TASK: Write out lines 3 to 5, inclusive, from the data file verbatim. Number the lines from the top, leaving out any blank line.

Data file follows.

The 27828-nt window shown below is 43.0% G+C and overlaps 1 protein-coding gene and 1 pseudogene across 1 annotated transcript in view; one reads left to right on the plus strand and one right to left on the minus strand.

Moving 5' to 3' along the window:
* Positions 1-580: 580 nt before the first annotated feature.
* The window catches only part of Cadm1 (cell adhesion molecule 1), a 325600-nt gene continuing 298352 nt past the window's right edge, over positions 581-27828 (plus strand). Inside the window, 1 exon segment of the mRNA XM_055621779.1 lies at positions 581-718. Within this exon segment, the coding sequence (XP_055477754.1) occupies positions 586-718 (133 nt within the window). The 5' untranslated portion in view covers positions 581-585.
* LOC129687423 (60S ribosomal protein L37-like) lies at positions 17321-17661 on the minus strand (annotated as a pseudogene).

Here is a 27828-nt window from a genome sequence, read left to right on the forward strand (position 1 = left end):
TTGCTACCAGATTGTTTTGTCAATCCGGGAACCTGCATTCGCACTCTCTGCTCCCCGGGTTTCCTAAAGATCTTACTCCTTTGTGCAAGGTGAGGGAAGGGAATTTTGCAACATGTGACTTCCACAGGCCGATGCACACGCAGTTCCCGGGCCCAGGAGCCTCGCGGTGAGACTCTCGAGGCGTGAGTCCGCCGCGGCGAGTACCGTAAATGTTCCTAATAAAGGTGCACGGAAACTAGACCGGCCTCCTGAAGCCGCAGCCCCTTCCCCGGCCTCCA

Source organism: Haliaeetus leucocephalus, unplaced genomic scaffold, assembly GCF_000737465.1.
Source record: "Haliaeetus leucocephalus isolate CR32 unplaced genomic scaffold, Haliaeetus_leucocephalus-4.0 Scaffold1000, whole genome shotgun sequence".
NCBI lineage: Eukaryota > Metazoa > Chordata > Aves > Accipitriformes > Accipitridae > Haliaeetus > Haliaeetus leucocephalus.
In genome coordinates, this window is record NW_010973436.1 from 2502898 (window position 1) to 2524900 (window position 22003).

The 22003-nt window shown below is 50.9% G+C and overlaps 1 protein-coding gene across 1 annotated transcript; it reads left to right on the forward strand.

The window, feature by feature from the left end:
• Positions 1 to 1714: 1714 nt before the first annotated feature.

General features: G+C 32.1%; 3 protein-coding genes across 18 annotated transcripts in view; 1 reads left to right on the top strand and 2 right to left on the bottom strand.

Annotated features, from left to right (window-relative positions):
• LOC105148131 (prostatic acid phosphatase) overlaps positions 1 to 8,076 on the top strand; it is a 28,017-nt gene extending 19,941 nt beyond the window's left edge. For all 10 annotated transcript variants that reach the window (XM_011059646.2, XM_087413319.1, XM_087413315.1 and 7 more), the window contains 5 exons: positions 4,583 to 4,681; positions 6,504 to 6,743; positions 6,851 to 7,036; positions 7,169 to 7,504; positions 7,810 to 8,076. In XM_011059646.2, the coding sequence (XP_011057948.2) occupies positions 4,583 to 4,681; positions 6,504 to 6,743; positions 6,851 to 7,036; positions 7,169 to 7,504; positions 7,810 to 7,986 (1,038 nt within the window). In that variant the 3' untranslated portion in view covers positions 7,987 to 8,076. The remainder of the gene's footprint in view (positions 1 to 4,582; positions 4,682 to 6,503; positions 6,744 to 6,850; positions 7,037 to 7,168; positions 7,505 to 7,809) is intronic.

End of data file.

* Positions 1-580: 580 nt before the first annotated feature.
* The window catches only part of Cadm1 (cell adhesion molecule 1), a 325600-nt gene continuing 298352 nt past the window's right edge, over positions 581-27828 (plus strand). Inside the window, 1 exon segment of the mRNA XM_055621779.1 lies at positions 581-718. Within this exon segment, the coding sequence (XP_055477754.1) occupies positions 586-718 (133 nt within the window). The 5' untranslated portion in view covers positions 581-585.
* LOC129687423 (60S ribosomal protein L37-like) lies at positions 17321-17661 on the minus strand (annotated as a pseudogene).